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Turnovers kill Bucs in loss to Panthers

Bucs quarterback Josh McCown fumbles as Carolina Panthers' Mario Addison sacks him in the second half. [AP photo]
Bucs quarterback Josh McCown fumbles as Carolina Panthers' Mario Addison sacks him in the second half. [AP photo]
Published Dec. 15, 2014

CHARLOTTE, N.C. — The Bucs' Josh McCown thought it was an incomplete pass. And say this about McCown: The man has a lot of experience throwing passes that don't connect with anyone.

McCown, who has missed more than 50 percent of his receivers the past three weeks, launched a ball 19 yards downfield Sunday as his arm was hit by Carolina safety Roman Harper early in the fourth quarter, falling for an apparent incompletion. But the call was challenged by Panthers coach Ron Rivera, and referee Ron Tolbert reversed it, ruling it a fumble and awarding the ball to Carolina.

The sack-fumble led to the last of four Graham Gano field goals and was the difference in the Bucs' 19-17 loss to the Panthers at Bank of America Stadium.

"No, I didn't understand it," McCown said of the ruling. "I thought my arm was going forward. Again, I don't understand how a ball goes that far downfield in that way and not … I don't know, (Harper) certainly didn't push it forward.

"I was throwing the ball. I felt like I threw it. I felt like he hit it as I was throwing."

It was the second sack-fumble of the game for McCown, and although controversial, it wasn't as costly as the first. Leading 10-9, McCown was sacked on the third play of the second half and fumbled at the Bucs 4, setting up the Panthers' only touchdown.

The loss dropped the Bucs to 2-12 and was their seventh this season in which the defense allowed 22 points or fewer, their most since 1978. If you're into silver linings, they retained the No. 1 overall pick in the NFL draft.

It was another bad day throwing the football for McCown, who was 1-for-8 for 16 yards in the third quarter. He finished 13-of-28 for 154 yards with another touchdown pass to rookie Mike Evans and was intercepted by linebacker Luke Kuechly to end the game.

But constant pressure — like the kind applied by Harper — has been McCown's companion. He was sacked three times Sunday, and the protection issues prompted the Bucs to make a healthy Anthony Collins inactive and flop Demar Dotson from right to left tackle before the game.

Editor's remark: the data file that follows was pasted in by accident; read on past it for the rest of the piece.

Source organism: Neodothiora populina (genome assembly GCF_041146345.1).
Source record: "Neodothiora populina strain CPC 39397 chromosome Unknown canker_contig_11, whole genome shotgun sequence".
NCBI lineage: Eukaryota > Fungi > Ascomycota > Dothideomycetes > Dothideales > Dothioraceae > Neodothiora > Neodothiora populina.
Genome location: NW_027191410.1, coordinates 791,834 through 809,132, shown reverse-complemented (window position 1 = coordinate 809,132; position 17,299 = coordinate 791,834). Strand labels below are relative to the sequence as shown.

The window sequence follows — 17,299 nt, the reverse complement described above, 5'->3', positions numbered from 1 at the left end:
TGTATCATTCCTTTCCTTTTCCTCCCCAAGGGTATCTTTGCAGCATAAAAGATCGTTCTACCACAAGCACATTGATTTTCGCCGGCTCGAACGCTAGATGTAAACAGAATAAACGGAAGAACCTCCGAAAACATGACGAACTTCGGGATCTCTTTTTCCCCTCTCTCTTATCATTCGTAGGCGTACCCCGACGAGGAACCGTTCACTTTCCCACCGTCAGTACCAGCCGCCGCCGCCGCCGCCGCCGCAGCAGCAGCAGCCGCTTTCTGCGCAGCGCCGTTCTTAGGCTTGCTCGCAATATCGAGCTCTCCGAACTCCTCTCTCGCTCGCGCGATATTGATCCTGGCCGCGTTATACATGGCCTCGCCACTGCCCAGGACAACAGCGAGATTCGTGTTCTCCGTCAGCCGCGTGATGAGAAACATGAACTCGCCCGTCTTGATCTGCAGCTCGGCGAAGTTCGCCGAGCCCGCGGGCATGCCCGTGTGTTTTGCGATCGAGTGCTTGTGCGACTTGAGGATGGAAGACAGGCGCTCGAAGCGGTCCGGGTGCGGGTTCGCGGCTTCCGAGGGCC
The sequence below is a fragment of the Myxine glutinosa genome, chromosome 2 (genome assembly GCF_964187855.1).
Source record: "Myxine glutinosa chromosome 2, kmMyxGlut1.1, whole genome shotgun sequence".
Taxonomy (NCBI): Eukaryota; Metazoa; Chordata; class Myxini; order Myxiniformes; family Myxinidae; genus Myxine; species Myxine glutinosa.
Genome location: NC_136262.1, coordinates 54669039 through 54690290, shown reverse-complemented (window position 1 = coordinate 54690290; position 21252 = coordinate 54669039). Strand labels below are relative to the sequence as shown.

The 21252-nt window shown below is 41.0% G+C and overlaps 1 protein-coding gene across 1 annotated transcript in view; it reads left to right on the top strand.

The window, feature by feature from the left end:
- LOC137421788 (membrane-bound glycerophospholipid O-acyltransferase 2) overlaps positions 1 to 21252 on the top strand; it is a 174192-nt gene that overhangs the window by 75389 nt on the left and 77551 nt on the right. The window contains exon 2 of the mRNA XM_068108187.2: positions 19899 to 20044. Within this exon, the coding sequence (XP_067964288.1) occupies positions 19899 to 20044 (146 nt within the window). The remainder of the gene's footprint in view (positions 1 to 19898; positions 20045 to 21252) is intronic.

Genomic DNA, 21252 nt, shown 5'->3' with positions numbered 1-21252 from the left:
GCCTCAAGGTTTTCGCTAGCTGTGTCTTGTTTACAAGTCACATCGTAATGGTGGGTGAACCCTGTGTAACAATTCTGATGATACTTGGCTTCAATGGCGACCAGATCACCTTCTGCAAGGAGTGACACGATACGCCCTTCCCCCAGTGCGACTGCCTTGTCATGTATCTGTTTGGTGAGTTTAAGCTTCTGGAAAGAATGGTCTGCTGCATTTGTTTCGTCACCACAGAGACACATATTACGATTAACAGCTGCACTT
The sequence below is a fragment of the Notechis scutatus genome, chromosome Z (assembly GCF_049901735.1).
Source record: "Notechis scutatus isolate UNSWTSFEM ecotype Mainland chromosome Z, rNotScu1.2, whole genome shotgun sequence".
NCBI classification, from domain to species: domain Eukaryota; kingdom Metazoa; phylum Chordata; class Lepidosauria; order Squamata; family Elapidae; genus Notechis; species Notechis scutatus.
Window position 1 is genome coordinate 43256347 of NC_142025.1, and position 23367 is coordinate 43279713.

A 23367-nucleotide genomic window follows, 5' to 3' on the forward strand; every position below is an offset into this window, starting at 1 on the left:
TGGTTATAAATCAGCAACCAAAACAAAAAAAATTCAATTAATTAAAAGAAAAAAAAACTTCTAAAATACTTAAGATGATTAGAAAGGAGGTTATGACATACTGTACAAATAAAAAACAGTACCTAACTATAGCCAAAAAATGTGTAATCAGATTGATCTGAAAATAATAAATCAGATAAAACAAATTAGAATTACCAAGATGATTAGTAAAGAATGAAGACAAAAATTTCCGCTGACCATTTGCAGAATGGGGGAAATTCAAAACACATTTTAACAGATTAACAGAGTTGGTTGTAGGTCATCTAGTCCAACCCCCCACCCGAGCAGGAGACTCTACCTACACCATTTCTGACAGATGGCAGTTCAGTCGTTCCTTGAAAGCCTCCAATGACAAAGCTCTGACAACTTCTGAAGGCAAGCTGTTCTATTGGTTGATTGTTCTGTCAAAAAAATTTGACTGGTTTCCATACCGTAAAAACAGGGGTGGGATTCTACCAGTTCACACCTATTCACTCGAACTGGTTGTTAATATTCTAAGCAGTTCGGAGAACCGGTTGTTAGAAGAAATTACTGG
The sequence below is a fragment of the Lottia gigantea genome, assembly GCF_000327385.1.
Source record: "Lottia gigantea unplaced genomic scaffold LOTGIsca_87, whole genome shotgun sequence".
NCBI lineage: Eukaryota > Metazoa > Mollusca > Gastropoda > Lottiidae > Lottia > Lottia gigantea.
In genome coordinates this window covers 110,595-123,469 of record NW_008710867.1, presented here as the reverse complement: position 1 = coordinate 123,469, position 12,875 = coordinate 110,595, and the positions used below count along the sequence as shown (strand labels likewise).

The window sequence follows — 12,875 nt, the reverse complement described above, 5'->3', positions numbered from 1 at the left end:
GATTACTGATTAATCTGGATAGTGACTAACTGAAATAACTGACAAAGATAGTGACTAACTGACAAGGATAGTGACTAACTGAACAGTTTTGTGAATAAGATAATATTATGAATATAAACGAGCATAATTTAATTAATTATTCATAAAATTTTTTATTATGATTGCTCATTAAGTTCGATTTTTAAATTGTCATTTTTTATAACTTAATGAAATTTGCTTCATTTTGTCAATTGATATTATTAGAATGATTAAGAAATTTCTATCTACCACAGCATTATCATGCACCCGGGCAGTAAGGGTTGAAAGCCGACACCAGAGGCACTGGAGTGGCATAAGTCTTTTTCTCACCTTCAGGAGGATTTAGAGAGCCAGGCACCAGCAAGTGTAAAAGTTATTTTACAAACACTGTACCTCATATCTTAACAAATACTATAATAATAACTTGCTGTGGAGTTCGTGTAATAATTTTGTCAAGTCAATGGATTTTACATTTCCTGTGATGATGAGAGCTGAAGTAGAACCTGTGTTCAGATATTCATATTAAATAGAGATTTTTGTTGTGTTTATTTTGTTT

"We can all do a better job," coach Lovie Smith said of McCown's performance. "In the passing game, it's the quarterback and there's a lot on him. I just look to see if the quarterback is overthrowing balls, if he isn't accurate. But a lot affects that completion percentage. I thought we did a decent job when we had an opportunity to."

Despite the turnovers, McCown put the Bucs in position to win the game. His zigzagging 16-yard touchdown run to cap an 80-yard drive cut the Panthers' lead to two points with 3:11 remaining in the game and three timeouts left.

But the Bucs defense also had its fingerprints on the loss. On the play after McCown's controversial sack/fumble, a roughing the passer penalty on defensive end Larry English negated an interception by linebacker Orie Lemon. The Panthers continued to march for the decisive field goal.

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In fact, on the play before Gano's field goal, cornerback Alterraun Verner dropped an interception from Derek Anderson, who won both starts against the Bucs this season.

"It's 16-10 at that point, I have a chance to get the pick and get three points off the board and give our offense a chance to give us the lead," Verner said. "So it was huge. That's why I'm here, I'm supposed to make those plays."

In the end, the Bucs found another creative way to lose. They averaged 6.6 yards per carry, with Doug Martin getting 63 of his season-high 96 yards on one play. But the passing game was never in synch.

The most discussed play likely will be the ruling on McCown's fourth-quarter pass. Rivera said defensive assistants Sam Mills and Curtis Fuller encouraged him to challenge.

"The big thing was they kept yelling, 'Empty hand, empty hand,' " Rivera said. "So that meant one of our guys knocked it loose and when his hand moved forward he had nothing in there except hitting the ball with his hand, moving it forward."

Former NFL head of officials Mike Pereira, who works for Fox Sports, agreed with the reversal. "Ball popped out and he pushes it — a fumble and immediate recovery by Panthers. Good win by Ron Rivera," he tweeted.

But McCown and the Bucs didn't see it the same way.

"That's what really tilted the game, the third quarter and the slow start," McCown said. "Then we get going, and the second fumble — if that's what you want to call it — happened. So that killed us."


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